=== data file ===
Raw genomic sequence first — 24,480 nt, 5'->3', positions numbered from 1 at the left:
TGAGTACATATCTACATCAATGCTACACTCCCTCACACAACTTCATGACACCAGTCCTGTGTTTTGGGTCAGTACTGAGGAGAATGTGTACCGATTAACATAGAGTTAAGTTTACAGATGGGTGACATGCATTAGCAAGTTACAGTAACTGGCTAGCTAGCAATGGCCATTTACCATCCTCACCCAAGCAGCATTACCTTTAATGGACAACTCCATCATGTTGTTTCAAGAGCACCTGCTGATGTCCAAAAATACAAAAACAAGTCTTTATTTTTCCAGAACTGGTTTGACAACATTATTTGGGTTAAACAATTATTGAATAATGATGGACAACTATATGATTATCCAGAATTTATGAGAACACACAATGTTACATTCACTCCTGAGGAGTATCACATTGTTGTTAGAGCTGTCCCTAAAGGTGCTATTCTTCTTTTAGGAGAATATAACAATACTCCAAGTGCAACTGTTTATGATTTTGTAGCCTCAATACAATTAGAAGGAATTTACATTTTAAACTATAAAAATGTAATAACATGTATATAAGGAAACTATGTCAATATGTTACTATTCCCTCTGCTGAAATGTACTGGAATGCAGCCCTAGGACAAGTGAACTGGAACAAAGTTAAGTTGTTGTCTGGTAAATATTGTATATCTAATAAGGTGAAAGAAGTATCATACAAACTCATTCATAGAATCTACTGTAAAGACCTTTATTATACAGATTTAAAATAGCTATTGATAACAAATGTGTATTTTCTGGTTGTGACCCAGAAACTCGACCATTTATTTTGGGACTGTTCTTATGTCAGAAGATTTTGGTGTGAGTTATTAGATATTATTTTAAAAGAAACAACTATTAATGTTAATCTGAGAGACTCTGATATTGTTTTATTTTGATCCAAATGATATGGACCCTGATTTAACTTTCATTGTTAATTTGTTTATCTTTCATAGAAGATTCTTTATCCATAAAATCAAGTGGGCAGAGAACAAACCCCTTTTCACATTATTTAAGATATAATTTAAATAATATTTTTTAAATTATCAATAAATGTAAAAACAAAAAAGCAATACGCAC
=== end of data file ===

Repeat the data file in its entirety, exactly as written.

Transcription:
Raw genomic sequence first — 24,480 nt, 5'->3', positions numbered from 1 at the left:
TGAGTACATATCTACATCAATGCTACACTCCCTCACACAACTTCATGACACCAGTCCTGTGTTTTGGGTCAGTACTGAGGAGAATGTGTACCGATTAACATAGAGTTAAGTTTACAGATGGGTGACATGCATTAGCAAGTTACAGTAACTGGCTAGCTAGCAATGGCCATTTACCATCCTCACCCAAGCAGCATTACCTTTAATGGACAACTCCATCATGTTGTTTCAAGAGCACCTGCTGATGTCCAAAAATACAAAAACAAGTCTTTATTTTTCCAGAACTGGTTTGACAACATTATTTGGGTTAAACAATTATTGAATAATGATGGACAACTATATGATTATCCAGAATTTATGAGAACACACAATGTTACATTCACTCCTGAGGAGTATCACATTGTTGTTAGAGCTGTCCCTAAAGGTGCTATTCTTCTTTTAGGAGAATATAACAATACTCCAAGTGCAACTGTTTATGATTTTGTAGCCTCAATACAATTAGAAGGAATTTACATTTTAAACTATAAAAATGTAATAACATGTATATAAGGAAACTATGTCAATATGTTACTATTCCCTCTGCTGAAATGTACTGGAATGCAGCCCTAGGACAAGTGAACTGGAACAAAGTTAAGTTGTTGTCTGGTAAATATTGTATATCTAATAAGGTGAAAGAAGTATCATACAAACTCATTCATAGAATCTACTGTAAAGACCTTTATTATACAGATTTAAAATAGCTATTGATAACAAATGTGTATTTTCTGGTTGTGACCCAGAAACTCGACCATTTATTTTGGGACTGTTCTTATGTCAGAAGATTTTGGTGTGAGTTATTAGATATTATTTTAAAAGAAACAACTATTAATGTTAATCTGAGAGACTCTGATATTGTTTTATTTTGATCCAAATGATATGGACCCTGATTTAACTTTCATTGTTAATTTGTTTATCTTTCATAGAAGATTCTTTATCCATAAAATCAAGTGGGCAGAGAACAAACCCCTTTTCACATTATTTAAGATATAATTTAAATAATATTTTTTAAATTATCAATAAATGTAAAAACAAAAAAGCAATACGCAC